Retailing has become a game of scale to cover the fixed costs of operating stores, warehouses, e-commerce sites and a supply chain that knits them all together. Sears, by contrast, has been shrinking for years by closing stores and shedding businesses and brands, including the Lands’ End Inc. clothing brand and Craftsman tools.
At its peak in 2006, a year after Mr. Lampert took control by merging Kmart and Sears, the company operated more than 2,300 stores. In October, it entered court protection with fewer than 700 locations and had racked up seven years of losses. Annual sales had shriveled to $16.7 billion, down from $49 billion in 2005.
At the time of the Kmart merger, Mr. Lampert was a Wall Street hotshot who was often compared with legendary investor Warren Buffett. The downfall of Sears hasn’t only damaged the company’s reputation, but Mr. Lampert’s as well.
Now, he has what might be his final chance to prove that his contrarian strategy is the right one. He has long argued that as retailing moves online, chains need fewer big-box stores. His mantra for Sears is to turn it into an “asset-light” company.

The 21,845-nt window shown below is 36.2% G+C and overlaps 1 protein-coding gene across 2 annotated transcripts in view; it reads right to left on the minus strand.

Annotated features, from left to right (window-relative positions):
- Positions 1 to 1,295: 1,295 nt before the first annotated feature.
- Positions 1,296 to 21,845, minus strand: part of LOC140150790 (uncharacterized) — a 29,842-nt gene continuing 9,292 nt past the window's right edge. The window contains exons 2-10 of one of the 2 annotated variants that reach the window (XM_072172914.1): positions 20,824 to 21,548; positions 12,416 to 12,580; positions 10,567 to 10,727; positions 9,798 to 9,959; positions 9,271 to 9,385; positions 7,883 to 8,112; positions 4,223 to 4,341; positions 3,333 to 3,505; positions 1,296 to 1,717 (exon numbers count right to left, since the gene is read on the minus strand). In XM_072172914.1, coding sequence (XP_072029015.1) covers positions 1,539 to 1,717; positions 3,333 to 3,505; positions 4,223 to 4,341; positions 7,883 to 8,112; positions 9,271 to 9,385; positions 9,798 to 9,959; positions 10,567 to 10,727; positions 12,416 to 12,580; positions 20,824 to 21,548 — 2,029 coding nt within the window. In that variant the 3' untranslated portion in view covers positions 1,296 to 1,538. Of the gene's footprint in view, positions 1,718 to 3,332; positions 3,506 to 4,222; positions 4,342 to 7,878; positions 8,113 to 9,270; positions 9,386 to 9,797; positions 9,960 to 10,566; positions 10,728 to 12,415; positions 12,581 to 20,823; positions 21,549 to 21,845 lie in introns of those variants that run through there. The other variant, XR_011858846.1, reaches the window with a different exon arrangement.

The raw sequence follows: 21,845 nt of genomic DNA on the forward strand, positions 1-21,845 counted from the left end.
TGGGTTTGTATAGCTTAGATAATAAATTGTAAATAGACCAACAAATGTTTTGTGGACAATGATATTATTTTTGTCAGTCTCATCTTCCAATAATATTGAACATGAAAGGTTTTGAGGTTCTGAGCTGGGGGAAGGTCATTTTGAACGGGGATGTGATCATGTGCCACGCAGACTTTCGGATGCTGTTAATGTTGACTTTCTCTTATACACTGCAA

Yet, there are few precedents of big retailers shrinking their way to prosperity. A rare exception is Federated Department Stores Inc., which filed for bankruptcy protection in 1990 as part of Campeau Corp., emerged and went on to swallow up rivals to become the current Macy’s Inc.
“Sears is so far below critical mass,” said Steve Dennis, a consultant and former Sears executive, who left the company before Mr. Lampert took control. “What is it about having fewer stores—which doesn’t allow you to spend as much on marketing or have supply-chain efficiencies—that suddenly makes it a successful strategy?”
In recent years, chains such as Toys ’R’ Us Inc., Sports Authority Inc., Bon-Ton Stores Inc. and RadioShack disappeared after filing for bankruptcy protection. Others such as Mattress Firm Inc. and Payless ShoeSource have re-emerged from bankruptcy after shedding debts and shutting hundreds of stores.
Mr. Lampert also is buying the Kenmore and DieHard brands, the company’s Sears Auto Centers and its Home Services business, along with inventory, intellectual property and other assets. The rescue plan will save as many as 50,000 jobs.
“Our proposed business plan envisages significant strategic initiatives and investments in a right-sized network of large format and small retail stores, digital assets and interdependent operating businesses,” Mr. Lampert wrote in a Dec. 28 letter to Sears’s financial advisers. “We believe that our strategy will enable Sears to prosper in an integrated consumer and retail landscape.”